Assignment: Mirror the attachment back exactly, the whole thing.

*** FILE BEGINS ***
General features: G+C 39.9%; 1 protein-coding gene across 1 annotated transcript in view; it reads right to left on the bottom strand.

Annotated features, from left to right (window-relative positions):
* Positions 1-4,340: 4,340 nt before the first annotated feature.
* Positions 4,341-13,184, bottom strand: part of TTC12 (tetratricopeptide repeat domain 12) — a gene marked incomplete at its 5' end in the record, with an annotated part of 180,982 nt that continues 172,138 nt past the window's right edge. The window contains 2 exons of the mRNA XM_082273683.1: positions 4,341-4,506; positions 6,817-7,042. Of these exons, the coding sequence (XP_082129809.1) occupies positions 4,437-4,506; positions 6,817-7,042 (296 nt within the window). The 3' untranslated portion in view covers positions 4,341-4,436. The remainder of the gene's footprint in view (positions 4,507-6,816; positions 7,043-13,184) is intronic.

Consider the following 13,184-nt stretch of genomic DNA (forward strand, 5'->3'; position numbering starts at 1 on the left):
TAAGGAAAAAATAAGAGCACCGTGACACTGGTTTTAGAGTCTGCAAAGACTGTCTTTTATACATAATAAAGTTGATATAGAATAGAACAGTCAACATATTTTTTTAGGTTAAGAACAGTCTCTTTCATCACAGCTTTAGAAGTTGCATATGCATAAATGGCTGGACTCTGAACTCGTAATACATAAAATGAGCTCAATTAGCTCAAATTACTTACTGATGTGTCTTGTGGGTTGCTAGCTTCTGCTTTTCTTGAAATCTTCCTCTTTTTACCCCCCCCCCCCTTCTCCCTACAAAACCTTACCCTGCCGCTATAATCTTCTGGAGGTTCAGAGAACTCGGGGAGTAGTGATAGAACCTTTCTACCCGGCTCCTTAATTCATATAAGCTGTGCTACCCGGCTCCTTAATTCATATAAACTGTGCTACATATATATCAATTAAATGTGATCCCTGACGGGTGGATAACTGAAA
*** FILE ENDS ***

General features: G+C 39.9%; 1 protein-coding gene across 1 annotated transcript in view; it reads right to left on the bottom strand.

Annotated features, from left to right (window-relative positions):
* Positions 1-4,340: 4,340 nt before the first annotated feature.
* Positions 4,341-13,184, bottom strand: part of TTC12 (tetratricopeptide repeat domain 12) — a gene marked incomplete at its 5' end in the record, with an annotated part of 180,982 nt that continues 172,138 nt past the window's right edge. The window contains 2 exons of the mRNA XM_082273683.1: positions 4,341-4,506; positions 6,817-7,042. Of these exons, the coding sequence (XP_082129809.1) occupies positions 4,437-4,506; positions 6,817-7,042 (296 nt within the window). The 3' untranslated portion in view covers positions 4,341-4,436. The remainder of the gene's footprint in view (positions 4,507-6,816; positions 7,043-13,184) is intronic.

Consider the following 13,184-nt stretch of genomic DNA (forward strand, 5'->3'; position numbering starts at 1 on the left):
TAAGGAAAAAATAAGAGCACCGTGACACTGGTTTTAGAGTCTGCAAAGACTGTCTTTTATACATAATAAAGTTGATATAGAATAGAACAGTCAACATATTTTTTTAGGTTAAGAACAGTCTCTTTCATCACAGCTTTAGAAGTTGCATATGCATAAATGGCTGGACTCTGAACTCGTAATACATAAAATGAGCTCAATTAGCTCAAATTACTTACTGATGTGTCTTGTGGGTTGCTAGCTTCTGCTTTTCTTGAAATCTTCCTCTTTTTACCCCCCCCCCCCTTCTCCCTACAAAACCTTACCCTGCCGCTATAATCTTCTGGAGGTTCAGAGAACTCGGGGAGTAGTGATAGAACCTTTCTACCCGGCTCCTTAATTCATATAAGCTGTGCTACCCGGCTCCTTAATTCATATAAACTGTGCTACATATATATCAATTAAATGTGATCCCTGACGGGTGGATAACTGAAA